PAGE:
Race Inquiry Digest (Jul 19) – Important Current Stories On Race In America


We need Nelson Mandela’s example more than ever today. How the South African leader’s radical empathy can help the US today. By John Blake / CNN 

One autumn evening, Nelson Mandela answered a knock at his front door and found himself facing his most dangerous enemy.

The man’s name was General Constand Viljoen, and he was dubbed the “ultimate enforcer” of apartheid, the brutal system where Whites had ruled over Blacks in South Africa for much of the 20th century. Viljoen was the former chief of the South African Defense Force, which had crushed dissent in Black townships and, some say, assassinated Black activists. He thought Mandela was a terrorist who deserved execution.

“Ah, hello, General,” Mandela said, greeting Viljoen with a big smile. “How very good to see you. I have heard so much about you. Thank you very much for accepting my invitation.” It was October 1993, and both men were trying to stop a looming civil war. Many White South Africans were terrified of losing political power in an impending national election. Political factions murdered one another in the streets. And an alliance of White supremacist groups had asked Viljoen to lead an armed insurrection against the government. Viljoen didn’t trust Mandela but accepted his invitation as a last resort to avert war. Read more 

Related: A Mandela Day celebration of the music that helped topple apartheid. By Denise Oliver Velez / Daily Kos

Related: “Perfect Storm” of Pandemic, Poverty & Jailing Ex-President Unleashes Mass Protest in South Africa. Amy Goodman / Democracy Now

Political / Social

Joe Biden’s Speech Lays Out a Grim Future for Voting Rights. By Matt Ford / TNR

The president’s speech at the National Constitution Center in Philadelphia carried dire warnings about the state of American democracy. Biden declared that efforts to thwart GOP-led restrictions on voting are “the test of our time.” He described the wave of bills in Republican-led state legislatures across the country as “the twenty-first-century Jim Crow.” He offered grim predictions for the future, warning that Republicans’ “election subversion” efforts are “the most dangerous threat to voting and the integrity of free and fair elections in our history.” He told Americans that the eyes of the world and of history were upon them. Read more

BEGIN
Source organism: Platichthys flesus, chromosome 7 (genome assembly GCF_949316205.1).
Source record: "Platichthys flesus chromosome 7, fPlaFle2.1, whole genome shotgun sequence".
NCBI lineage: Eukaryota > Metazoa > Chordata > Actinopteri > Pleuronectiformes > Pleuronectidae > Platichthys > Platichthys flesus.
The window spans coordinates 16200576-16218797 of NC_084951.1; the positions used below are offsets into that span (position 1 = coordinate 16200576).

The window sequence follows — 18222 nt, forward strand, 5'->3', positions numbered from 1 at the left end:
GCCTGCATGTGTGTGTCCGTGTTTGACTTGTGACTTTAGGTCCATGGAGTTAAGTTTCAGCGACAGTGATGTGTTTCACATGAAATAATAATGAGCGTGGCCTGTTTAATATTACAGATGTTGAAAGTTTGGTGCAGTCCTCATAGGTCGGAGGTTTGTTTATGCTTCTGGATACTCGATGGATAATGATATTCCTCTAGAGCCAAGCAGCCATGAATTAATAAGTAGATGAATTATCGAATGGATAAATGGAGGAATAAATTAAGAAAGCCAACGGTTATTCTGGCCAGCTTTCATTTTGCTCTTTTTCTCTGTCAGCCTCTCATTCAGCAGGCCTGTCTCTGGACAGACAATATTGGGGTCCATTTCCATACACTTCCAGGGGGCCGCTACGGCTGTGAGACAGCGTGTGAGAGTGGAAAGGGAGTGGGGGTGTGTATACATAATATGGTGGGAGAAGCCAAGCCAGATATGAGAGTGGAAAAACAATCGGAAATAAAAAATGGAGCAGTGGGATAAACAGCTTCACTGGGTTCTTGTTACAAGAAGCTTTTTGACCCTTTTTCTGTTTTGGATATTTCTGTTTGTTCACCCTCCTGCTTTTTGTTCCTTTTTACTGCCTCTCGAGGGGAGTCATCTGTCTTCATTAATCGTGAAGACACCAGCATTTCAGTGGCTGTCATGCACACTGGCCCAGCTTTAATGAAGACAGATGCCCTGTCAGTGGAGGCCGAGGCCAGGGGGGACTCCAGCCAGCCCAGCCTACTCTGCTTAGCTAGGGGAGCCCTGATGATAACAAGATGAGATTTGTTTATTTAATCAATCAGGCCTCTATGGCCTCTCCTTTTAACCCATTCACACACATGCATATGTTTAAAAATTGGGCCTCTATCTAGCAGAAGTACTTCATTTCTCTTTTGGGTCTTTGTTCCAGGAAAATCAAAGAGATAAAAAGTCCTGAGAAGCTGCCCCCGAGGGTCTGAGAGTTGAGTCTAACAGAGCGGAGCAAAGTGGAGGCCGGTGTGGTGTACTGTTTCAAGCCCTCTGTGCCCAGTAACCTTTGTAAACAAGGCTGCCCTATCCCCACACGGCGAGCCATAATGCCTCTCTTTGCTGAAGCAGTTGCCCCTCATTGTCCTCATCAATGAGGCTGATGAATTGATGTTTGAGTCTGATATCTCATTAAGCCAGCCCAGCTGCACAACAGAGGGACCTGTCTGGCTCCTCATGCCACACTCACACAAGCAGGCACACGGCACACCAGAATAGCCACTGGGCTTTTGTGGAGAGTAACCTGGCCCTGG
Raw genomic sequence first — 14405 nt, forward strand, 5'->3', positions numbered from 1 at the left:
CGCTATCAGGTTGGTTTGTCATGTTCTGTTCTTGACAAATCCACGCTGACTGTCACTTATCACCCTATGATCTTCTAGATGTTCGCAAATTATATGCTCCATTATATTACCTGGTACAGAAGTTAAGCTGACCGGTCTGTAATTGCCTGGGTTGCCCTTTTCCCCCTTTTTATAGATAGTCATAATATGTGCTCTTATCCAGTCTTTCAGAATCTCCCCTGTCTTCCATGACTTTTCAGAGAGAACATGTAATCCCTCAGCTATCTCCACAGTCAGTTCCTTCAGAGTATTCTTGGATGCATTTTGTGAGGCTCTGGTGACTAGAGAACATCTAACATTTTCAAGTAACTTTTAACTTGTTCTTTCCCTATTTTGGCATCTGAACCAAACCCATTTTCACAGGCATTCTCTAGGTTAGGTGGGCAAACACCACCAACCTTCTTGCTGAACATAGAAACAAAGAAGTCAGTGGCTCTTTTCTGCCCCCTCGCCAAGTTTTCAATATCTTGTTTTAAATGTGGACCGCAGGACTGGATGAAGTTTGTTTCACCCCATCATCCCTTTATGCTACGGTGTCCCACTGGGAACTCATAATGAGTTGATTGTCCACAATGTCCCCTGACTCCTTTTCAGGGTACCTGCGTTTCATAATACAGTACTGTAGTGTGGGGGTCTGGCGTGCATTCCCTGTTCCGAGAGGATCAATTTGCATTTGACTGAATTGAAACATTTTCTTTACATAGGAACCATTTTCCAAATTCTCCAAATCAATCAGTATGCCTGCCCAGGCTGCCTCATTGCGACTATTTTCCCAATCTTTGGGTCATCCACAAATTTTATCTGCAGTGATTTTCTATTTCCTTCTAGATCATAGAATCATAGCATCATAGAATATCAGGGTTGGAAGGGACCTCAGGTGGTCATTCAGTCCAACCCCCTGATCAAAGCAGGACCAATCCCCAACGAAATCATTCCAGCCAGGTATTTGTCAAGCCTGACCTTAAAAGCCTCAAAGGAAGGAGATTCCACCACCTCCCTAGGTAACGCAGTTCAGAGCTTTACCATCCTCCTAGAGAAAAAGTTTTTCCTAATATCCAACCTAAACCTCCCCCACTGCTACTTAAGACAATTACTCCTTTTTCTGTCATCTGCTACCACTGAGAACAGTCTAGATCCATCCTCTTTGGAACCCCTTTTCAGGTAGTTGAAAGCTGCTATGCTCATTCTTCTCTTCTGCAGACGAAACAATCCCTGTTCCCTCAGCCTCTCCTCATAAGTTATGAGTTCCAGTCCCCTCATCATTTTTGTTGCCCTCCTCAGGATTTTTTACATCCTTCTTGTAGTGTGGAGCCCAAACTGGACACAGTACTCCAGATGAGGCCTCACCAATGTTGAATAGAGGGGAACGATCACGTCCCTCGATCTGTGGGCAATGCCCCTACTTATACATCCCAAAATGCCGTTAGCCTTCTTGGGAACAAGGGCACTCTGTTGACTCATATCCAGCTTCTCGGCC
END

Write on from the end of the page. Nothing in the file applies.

Related: Texas Democrats fled the state over a GOP voter suppression bill. Here’s why. Ian Millhiser / Vox

Related: Manchin Shoots Down Filibuster Carveout For Voting Rights After Meeting With Texas Dems. By Cristina Cabrera / TPM

Related: Texas Democrats pressure Congress to block state-GOP voting restrictions. By Alisa Wiersema / ABC News 

Related: Rep. Joyce Beatty arrested at voting rights protest. Shawna Mizelle / CNN

The Moral Panic Over Critical Race Theory Is Coming for a North Carolina Teacher of the Year. By Isabela Dias / Mother Jones

In the first week of classes in August, Rodney D. Pierce, a social studies teacher at Red Oak Middle School in Battleboro, North Carolina, set the stage for his 8th graders by sharing a quote from James Baldwin: “American history is longer, larger, more various, more beautiful, and more terrible than anything anyone has ever said about it.” Pierce told the students they were going to learn about both the “beautiful and the horrifying parts” of the state and country’s past. “We need to talk about all of it,” he explained “because that is American history.” Read more